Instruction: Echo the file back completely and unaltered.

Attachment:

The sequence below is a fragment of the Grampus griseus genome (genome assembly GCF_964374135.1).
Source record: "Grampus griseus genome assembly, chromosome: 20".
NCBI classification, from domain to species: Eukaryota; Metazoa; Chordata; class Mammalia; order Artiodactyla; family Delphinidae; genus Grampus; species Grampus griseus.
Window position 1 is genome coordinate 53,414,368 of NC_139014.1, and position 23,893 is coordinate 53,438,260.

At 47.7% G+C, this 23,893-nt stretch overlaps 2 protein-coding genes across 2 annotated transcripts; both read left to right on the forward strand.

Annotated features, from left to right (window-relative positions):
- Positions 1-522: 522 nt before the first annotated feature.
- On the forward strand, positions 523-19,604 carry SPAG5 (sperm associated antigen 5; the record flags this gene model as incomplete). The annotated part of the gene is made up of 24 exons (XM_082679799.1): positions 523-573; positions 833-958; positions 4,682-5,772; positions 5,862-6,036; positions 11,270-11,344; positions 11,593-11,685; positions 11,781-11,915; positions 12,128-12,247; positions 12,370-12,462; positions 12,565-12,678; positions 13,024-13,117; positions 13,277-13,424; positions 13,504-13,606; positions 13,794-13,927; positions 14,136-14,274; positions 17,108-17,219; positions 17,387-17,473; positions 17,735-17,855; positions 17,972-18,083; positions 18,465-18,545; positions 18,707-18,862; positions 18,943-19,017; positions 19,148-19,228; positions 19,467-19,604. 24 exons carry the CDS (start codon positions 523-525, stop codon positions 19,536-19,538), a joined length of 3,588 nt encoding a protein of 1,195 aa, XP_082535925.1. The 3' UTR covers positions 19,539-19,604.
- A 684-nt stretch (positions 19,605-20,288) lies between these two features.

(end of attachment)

The sequence below is a fragment of the Grampus griseus genome (genome assembly GCF_964374135.1).
Source record: "Grampus griseus genome assembly, chromosome: 20".
NCBI classification, from domain to species: Eukaryota; Metazoa; Chordata; class Mammalia; order Artiodactyla; family Delphinidae; genus Grampus; species Grampus griseus.
Window position 1 is genome coordinate 53,414,368 of NC_139014.1, and position 23,893 is coordinate 53,438,260.

At 47.7% G+C, this 23,893-nt stretch overlaps 2 protein-coding genes across 2 annotated transcripts; both read left to right on the forward strand.

Annotated features, from left to right (window-relative positions):
- Positions 1-522: 522 nt before the first annotated feature.
- On the forward strand, positions 523-19,604 carry SPAG5 (sperm associated antigen 5; the record flags this gene model as incomplete). The annotated part of the gene is made up of 24 exons (XM_082679799.1): positions 523-573; positions 833-958; positions 4,682-5,772; positions 5,862-6,036; positions 11,270-11,344; positions 11,593-11,685; positions 11,781-11,915; positions 12,128-12,247; positions 12,370-12,462; positions 12,565-12,678; positions 13,024-13,117; positions 13,277-13,424; positions 13,504-13,606; positions 13,794-13,927; positions 14,136-14,274; positions 17,108-17,219; positions 17,387-17,473; positions 17,735-17,855; positions 17,972-18,083; positions 18,465-18,545; positions 18,707-18,862; positions 18,943-19,017; positions 19,148-19,228; positions 19,467-19,604. 24 exons carry the CDS (start codon positions 523-525, stop codon positions 19,536-19,538), a joined length of 3,588 nt encoding a protein of 1,195 aa, XP_082535925.1. The 3' UTR covers positions 19,539-19,604.
- A 684-nt stretch (positions 19,605-20,288) lies between these two features.